By Fares Braizat – September 23, 2018
Despite the political fiasco we live in these days, the exit lights are illuminated. While waiting for polling data to gauge the level and intensity of dissatisfaction, one can sense that the avalanche of negativity we have seen over the past couple of weeks has coloured our national psyche with a sense of desperation, a feeling of indifference, apathy and hopelessness. Such sociopolitical installations are not new and can be overcome.
In the past few decades, even worse, Jordan has been written off a few times by its external enemies as well as its internal critics and it has witnessed darker moments and managed through by turning challenges to opportunities. Over the past 70 years, the country moved from one crisis to another stronger and with better knowledge on how to handle the next political or economic crisis, although not always successful, the accumulation of state building is remarkable in comparison to other countries in the region.
The evolution of state institutions varied significantly in terms of maturity, efficiency and outcome. Judging by results, not by processes, two sectors can be highlighted as producing positive outcome: Security and tourism. While Jordanians report high levels of satisfaction with safety in their neighbourhoods and the country at large, they are benefitting from the growth in the tourism sector as it drives economic growth and activates otherwise semi-idle sectors.
In 2017, the tourism sector contributed nearly $2 billion directly to GDP. This generated nearly $7.6 billion as a total contribution to GDP. Projecting for 2018, based on published data from the Ministry of Tourism, these numbers are expected to increase by around 10 per cent or more in 2018. Last year, the sector produced 15 per cent growth in the number of visitors and 18 per cent in revenue compared to 2016. The numbers reported until end of August 2018 project a very promising scenario for tourism growth. The sector’s leadership at the Tourism Ministry and the Jordan Tourism Board (JTB) aims to increase visitors from 4.2 million in 2017 to 7 million in 2020. For this to be achieved, we need to double hotel rooms from nearly 30,000 to 60,000. Currently, room shortage is reported in prime locations, such as Petra, and with new low-cost airlines flying in, the demand is going to increase significantly.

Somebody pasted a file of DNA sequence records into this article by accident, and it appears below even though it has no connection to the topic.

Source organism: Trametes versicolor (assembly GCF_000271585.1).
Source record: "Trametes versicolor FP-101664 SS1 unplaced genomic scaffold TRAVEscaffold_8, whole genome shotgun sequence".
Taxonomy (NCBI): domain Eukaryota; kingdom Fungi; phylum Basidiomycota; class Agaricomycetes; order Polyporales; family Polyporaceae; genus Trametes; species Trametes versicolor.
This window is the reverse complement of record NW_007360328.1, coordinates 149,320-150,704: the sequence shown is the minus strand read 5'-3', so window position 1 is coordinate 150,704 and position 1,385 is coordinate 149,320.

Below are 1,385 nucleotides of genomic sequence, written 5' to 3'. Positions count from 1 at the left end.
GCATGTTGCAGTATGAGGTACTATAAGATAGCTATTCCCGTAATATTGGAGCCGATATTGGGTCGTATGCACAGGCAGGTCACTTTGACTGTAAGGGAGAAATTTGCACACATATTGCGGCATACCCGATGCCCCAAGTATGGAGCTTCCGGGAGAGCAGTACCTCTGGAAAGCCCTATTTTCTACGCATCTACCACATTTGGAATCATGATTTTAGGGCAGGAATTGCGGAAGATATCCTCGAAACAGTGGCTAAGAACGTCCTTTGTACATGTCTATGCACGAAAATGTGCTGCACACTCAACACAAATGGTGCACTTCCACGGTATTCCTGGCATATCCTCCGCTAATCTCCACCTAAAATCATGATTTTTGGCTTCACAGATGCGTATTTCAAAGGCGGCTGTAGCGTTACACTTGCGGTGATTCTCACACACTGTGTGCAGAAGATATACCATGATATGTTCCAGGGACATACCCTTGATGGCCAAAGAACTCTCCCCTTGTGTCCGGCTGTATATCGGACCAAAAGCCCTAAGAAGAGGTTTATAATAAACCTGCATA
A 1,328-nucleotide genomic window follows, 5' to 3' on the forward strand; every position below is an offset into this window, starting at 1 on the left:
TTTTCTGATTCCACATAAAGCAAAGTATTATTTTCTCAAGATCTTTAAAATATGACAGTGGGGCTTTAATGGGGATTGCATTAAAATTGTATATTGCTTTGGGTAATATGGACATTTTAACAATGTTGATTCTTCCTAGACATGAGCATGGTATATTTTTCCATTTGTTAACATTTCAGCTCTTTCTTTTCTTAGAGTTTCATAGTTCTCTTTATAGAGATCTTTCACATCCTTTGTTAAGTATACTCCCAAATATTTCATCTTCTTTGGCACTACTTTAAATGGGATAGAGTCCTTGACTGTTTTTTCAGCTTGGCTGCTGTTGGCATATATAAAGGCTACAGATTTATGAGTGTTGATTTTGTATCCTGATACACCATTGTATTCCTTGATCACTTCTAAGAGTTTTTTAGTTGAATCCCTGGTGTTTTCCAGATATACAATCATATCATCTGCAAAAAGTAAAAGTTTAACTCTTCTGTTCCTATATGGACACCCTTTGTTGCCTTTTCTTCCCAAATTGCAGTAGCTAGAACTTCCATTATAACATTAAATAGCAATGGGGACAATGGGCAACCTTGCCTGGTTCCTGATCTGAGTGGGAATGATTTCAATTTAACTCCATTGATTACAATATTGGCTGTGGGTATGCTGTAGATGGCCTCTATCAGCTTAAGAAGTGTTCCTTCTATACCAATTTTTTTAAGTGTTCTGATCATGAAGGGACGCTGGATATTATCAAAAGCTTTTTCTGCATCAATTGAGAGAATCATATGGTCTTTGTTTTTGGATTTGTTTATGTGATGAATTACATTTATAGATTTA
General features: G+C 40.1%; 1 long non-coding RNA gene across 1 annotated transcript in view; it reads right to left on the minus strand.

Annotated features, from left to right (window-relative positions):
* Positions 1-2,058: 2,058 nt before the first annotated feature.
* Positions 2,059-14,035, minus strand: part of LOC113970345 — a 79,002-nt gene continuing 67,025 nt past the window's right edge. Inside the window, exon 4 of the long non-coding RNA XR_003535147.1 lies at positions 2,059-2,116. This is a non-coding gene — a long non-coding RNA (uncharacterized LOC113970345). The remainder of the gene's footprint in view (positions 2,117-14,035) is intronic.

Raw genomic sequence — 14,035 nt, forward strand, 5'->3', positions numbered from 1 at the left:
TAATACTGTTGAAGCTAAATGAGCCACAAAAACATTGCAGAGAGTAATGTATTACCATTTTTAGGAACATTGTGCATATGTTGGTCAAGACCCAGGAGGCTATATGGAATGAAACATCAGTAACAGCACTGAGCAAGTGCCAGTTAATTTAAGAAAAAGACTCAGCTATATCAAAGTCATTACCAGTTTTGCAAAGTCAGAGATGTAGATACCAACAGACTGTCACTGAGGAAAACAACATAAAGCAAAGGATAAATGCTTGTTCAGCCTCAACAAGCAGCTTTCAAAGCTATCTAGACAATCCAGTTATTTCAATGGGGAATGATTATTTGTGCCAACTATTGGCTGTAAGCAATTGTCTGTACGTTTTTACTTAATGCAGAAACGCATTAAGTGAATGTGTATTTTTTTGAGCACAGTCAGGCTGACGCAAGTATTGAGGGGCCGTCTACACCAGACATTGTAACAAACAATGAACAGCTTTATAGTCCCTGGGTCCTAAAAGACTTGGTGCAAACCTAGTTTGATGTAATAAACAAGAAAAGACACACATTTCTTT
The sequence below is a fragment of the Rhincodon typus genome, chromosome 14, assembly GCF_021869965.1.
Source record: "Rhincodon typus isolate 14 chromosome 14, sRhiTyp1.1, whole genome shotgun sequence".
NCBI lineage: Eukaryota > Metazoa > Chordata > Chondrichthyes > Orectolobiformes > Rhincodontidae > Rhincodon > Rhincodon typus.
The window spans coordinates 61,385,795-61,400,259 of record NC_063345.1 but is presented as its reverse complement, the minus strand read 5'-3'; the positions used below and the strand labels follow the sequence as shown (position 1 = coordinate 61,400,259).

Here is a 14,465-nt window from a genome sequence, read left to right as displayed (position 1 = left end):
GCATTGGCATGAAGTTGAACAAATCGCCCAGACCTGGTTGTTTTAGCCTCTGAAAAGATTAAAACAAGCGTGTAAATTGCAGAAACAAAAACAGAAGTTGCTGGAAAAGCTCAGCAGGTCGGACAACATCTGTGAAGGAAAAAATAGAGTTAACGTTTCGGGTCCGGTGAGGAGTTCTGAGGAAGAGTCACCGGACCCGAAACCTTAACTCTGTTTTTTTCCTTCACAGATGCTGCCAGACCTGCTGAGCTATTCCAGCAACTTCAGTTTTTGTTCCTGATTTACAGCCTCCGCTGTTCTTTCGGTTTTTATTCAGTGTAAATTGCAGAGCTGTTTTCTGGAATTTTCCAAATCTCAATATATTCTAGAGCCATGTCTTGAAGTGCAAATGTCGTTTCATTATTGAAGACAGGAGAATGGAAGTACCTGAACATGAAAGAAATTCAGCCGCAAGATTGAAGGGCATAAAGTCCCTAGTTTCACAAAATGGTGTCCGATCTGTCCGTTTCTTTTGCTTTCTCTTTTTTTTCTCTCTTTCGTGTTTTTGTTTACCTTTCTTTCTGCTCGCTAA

The ministry and JTB have been and can pull as much as their muscles can be flexed, but they need everyone else to roll up their sleeves and extend a hand, professionally. As a successful sector, all other sectors should prioritise easing tourism and respond to its priorities. While the marketing arm of the sector, the JTB, has produced exceptionally good results with meager resources, hats off, tourism growth needs cleaner places and roads, further investment in hospitality skills, tourism logistics and infrastructure.
This is the role of the private sector which should be encouraged, rather than hindered, to eradicate the 18 per cent unemployment, which is very threatening to the two successful sectors; security and tourism, especially in remote and underprivileged areas, where dissatisfaction with government and its services is at unprecedented high levels and propensity towards social unrest is dangerously high. Rationality of the sector’s leadership has produced macro and micro successes. More of that is always welcome to reduce societal fever until surgical interventions are made to fix the chronic economic ills.
The writer is the Chairman of NAMA Strategic Intelligence Solutions, H.E Dr. Fares Braizat.
This article was originally published in Jordan Times on September 23, 2018. For the original article source, click here.